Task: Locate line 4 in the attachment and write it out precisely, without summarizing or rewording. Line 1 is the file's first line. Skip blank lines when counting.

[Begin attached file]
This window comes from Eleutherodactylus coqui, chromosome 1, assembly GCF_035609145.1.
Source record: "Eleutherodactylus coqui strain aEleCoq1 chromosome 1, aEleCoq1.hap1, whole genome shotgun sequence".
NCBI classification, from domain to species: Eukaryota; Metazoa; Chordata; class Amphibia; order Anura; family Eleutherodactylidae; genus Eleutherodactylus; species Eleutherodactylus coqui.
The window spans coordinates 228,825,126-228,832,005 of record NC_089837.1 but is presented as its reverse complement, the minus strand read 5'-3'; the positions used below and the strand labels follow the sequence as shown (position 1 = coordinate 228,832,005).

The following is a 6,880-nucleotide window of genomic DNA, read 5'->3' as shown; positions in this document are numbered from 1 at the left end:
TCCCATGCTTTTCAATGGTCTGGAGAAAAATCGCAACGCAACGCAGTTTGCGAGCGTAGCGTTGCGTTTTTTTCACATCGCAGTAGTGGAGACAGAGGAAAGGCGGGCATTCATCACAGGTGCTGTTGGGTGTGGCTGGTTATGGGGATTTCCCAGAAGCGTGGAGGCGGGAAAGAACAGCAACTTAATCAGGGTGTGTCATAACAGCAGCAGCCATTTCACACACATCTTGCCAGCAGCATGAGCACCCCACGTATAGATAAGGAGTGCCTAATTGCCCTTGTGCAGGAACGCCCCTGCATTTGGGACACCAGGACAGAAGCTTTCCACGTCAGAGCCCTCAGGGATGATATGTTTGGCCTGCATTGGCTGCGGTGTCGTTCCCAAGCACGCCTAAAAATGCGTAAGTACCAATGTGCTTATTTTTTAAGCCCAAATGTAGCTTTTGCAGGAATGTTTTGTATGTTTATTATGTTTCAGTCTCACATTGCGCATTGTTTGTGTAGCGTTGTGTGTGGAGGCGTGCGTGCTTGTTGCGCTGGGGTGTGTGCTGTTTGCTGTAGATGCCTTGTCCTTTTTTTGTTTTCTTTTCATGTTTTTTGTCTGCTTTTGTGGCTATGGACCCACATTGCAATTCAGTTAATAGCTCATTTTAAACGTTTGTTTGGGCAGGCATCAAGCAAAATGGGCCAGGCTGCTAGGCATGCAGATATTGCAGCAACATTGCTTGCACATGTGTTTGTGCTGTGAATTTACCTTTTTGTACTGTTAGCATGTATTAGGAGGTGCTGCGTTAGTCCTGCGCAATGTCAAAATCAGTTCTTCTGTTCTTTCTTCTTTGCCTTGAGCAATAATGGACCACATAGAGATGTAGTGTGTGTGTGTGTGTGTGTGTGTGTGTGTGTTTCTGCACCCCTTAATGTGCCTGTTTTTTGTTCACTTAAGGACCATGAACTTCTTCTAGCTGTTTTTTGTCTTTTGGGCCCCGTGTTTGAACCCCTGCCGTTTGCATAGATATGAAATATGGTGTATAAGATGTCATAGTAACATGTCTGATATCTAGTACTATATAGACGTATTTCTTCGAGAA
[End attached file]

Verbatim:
The window spans coordinates 228,825,126-228,832,005 of record NC_089837.1 but is presented as its reverse complement, the minus strand read 5'-3'; the positions used below and the strand labels follow the sequence as shown (position 1 = coordinate 228,832,005).